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June 4, 2010

N is for nanotechnology

In 1965, Intel co-founder Gordon E. Moore described a trend that would become known as Moore's Law: that the number of transistors that you can squeeze onto a computer chip would continue to double around every two years. His prediction has proved

By Cbr Rolling Blog

In 1965, Intel co-founder Gordon E. Moore described a trend that would become known as Moore’s Law: that the number of transistors that you can squeeze onto a computer chip would continue to double around every two years. His prediction has proved uncannily accurate, and has been one of the reasons that electronic devices, from computers to digital cameras and phones, have been able to get faster as they have grown smaller.

Comparing the Osborne Executive portable computer from 1982 with an Apple iPhone, for instance, you find that the Osborne is 100 times heavier, 500 times bigger and 10 times more expensive. Yet it has 100th the processing power of Apple’s gizmo.

So will Moore’s Law ever run out of headroom? In recent years, researchers have been pushing the boundaries yet further, using a new discipline called nanotechnology. This means controlling matter on an atomic or molecular scale, generally things which are less than 100 nanometres – that’s one billionth of a meter. If that doesn’t put it in perspective, a sheet of paper is a lardy 100,000 nanometers thick.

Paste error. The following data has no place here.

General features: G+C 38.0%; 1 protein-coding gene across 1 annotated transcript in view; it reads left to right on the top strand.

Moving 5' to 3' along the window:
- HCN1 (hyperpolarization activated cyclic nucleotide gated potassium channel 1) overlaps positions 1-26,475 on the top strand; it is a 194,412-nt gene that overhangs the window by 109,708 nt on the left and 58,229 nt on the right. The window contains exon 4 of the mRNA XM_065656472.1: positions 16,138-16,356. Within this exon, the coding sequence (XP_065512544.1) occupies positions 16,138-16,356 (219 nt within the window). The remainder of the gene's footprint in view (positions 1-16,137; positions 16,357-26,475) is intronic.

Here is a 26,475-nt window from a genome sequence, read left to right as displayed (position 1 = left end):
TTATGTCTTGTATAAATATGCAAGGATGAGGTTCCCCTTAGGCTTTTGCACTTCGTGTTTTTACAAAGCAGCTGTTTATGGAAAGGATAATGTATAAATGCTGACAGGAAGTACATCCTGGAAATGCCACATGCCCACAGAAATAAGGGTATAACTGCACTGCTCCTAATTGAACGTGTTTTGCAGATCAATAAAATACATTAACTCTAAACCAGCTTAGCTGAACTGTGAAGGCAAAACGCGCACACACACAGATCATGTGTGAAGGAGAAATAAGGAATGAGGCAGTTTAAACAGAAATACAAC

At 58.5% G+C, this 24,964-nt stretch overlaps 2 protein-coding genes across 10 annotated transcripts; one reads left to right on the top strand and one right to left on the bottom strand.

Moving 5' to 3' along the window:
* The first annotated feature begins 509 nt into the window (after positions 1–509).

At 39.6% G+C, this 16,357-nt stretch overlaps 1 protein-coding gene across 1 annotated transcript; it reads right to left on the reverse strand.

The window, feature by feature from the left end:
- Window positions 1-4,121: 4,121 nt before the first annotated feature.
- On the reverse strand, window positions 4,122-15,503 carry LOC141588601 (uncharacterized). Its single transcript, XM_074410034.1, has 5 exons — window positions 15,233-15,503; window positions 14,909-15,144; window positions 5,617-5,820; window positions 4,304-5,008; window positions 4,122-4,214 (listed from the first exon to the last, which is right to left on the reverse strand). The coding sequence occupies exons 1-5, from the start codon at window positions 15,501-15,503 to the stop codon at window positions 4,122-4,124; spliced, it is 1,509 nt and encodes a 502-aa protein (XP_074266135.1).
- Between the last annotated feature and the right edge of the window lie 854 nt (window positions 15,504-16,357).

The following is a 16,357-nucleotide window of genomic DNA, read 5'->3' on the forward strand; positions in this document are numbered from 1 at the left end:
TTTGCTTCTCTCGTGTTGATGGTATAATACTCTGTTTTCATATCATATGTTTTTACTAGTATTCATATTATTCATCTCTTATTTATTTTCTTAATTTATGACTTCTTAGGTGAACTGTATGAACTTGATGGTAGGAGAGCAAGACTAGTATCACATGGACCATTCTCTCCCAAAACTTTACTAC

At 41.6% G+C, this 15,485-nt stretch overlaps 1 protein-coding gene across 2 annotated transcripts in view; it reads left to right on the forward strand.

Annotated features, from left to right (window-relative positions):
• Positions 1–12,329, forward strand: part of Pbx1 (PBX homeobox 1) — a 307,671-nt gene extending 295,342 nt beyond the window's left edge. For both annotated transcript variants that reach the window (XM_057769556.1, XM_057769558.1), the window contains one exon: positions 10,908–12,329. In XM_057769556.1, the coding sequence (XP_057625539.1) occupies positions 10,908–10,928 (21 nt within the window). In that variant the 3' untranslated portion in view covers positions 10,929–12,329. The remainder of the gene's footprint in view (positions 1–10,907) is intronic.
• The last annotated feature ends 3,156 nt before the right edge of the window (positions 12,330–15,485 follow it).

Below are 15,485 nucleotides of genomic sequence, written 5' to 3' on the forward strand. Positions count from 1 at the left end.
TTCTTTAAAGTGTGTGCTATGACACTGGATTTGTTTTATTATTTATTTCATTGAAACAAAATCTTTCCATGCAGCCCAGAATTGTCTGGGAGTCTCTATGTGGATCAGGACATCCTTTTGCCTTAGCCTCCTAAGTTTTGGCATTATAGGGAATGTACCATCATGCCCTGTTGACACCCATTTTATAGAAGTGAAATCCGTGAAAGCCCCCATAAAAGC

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For instance, using nano techniques, Xerox Research recently developed a silver ink which can be printed using an InkJet printer to form circuits that are far more flexible than traditional silicon chips. Meanwhile IBM has been working with the King Abdulaziz City for Science and Technology on a “nanomembrane” that can filter out salts as well as potentially harmful toxins to purify water.

These are just two examples of the potential nanotechnology holds: researchers are looking at how it could transform medicines, light bulbs, solar cells and even the good old internal combustion engine. Some “nano-foods” are already available, meanwhile: a cooking oil, a tea and a shake called Nanoceuticals Slim Shake Chocolate have all had the nano treatment. The shake, according to US manufacturer RBC Life Sciences, uses cocoa infused “NanoClusters” to enhance the taste and health benefits of cocoa without the need for extra sugar. Heston Blumenthal, take note.

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